Home Private Equity A bargain private equity stock on a 32% discount

A bargain private equity stock on a 32% discount

A bargain private equity stock on a 32% discount

  • £240mn cash inflow from education sector disposal
  • Net asset value (NAV) flat at £1.17bn (663p)
  • Net cash of £248mn
  • 32 per cent share price discount to NAV

The astute investment team at Oakley Capital Investments (OCI:450p) has realised the largest capital gain in the private equity investment company’s history.

The disposal of its stake in IU Group, the largest and fastest growing university in Germany, realised £240mn in look-through proceeds and delivered an eye-watering 76 per cent internal rate of return (IRR) on Oakley’s investment. The company has reinvested £66mn into IU Group to benefit from the next phase of its growth and made £16mn of other new investments in the education sector, too. These include a £14mn investment in Thomas Day Schools, a top-rated group of co-educational independent schools in England, and a £2mn investment to fund a bolt-on acquisition for investee company Affinitas Education, an operator of 12 schools in Spain.

The education sector is likely to be an important driver of Oakley’s future returns. That’s because only 4 per cent of the 11,000 bilingual international schools have been consolidated to date in what is a huge $3.5tn market. Oakley’s other education-themed exposures include Prep Bright Stars, a UK nursery company, and Schülerhilfe, a tutoring business in Austria and Germany.

The investment in IU Group had already been revalued up 85 per cent in last year’s accounts, so didn’t impact NAV in the interim accounts. However, the hefty cash flow on the realisation explains why Oakley held net cash of £248mn at the half-year-end, a sum representing a fifth of NAV of £1,17bn (663p). The relatively flat first-half NAV performance partly reflects the fact that foreign currency headwinds held back NAV by 15p a share, a sum that was offset a 2.6 per cent NAV uplift from portfolio gains. Also, cash and transactions in the past 12 months account for half of book value, so those investments were not revalued. That’s a conservative approach given the underlying growth rates they are delivering.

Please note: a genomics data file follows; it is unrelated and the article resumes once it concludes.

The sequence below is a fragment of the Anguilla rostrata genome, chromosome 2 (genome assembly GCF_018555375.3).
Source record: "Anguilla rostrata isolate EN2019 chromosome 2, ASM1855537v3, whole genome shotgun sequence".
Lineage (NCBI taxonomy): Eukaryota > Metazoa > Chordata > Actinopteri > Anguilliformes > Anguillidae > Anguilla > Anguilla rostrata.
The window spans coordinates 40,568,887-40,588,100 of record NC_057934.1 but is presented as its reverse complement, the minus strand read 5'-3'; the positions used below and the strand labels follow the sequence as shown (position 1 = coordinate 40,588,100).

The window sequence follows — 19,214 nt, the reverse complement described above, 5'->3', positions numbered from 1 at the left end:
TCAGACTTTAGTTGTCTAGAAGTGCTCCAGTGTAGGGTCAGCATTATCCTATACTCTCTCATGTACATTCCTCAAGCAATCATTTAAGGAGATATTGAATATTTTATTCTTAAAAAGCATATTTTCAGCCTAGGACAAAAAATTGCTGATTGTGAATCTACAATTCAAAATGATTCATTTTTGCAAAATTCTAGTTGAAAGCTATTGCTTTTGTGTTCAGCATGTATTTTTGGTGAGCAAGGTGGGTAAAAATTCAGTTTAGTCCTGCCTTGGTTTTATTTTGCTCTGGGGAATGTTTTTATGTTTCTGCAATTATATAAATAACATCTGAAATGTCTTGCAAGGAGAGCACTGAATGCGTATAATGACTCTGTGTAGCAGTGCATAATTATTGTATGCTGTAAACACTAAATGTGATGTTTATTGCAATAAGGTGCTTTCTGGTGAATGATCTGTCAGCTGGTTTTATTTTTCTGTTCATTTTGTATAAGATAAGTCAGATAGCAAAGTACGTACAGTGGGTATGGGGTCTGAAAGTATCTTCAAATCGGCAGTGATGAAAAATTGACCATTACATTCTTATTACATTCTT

Structural drivers of NAV growth

Oakley’s ability to back the right type of company across three core market segments – technology, education and digital consumer – and shrewdly make exits to bank handsome gains should not be underestimated. The average portfolio company delivered 21 per cent growth in cash profit year on year and house broker Liberum Capital notes that several companies are well positioned to benefit from digital megatrends.

For instance, business software and cloud-based management solutions group Cegid was combined with Iberia-focused Grupo Primavera in 2022 and offers exposure to the data supercycle. Also, majority of Oakley’s investments have defensive characteristics, benefit from strong structural market growth, asset-light business models and high cash conversion rates.

In addition, more than two-thirds of portfolio companies operate a subscription-based model or recurring revenue business model. It means that they are less exposed to short-term falls in customer demand, a point worth noting in the prevailing economic environment as Oakley’s investee companies are likely to continue delivering profit growth to positively impact valuations.


Unwarranted share price discount

These dynamics help explain why Liberum is predicting a £202mn unrealised portfolio gain in this year’s annual accounts to deliver 16 per cent growth in NAV to £1.35bn (767p).

On this basis, the shares are rated on a 41 per cent discount to year-end NAV estimates, implying a nine percentage point widening of the current share price discount and one that is already six percentage points wider than the average of Oakley’s direct equity peer group. The level of discount is unwarranted given Oakley’s impressive track record. In fact, Oakley has delivered 22 per cent annualised growth in NAV on a total return basis over the past five years and outperformed all AIC investment companies, too.

So, having included the shares, at 146.5p, in my 2016 Bargain Shares Portfolio, and banked 31.5p a share of dividends, the potential for further valuation uplifts warrants a narrowing of the hefty discount to NAV. Buy.

■ Simon Thompson’s latest book Successful Stock Picking Strategies and his previous book Stock Picking for Profit can be purchased online at www.ypdbooks.com at £16.95 each plus P&P of £3.75, or £25 plus P&P of £5.75 for both books.

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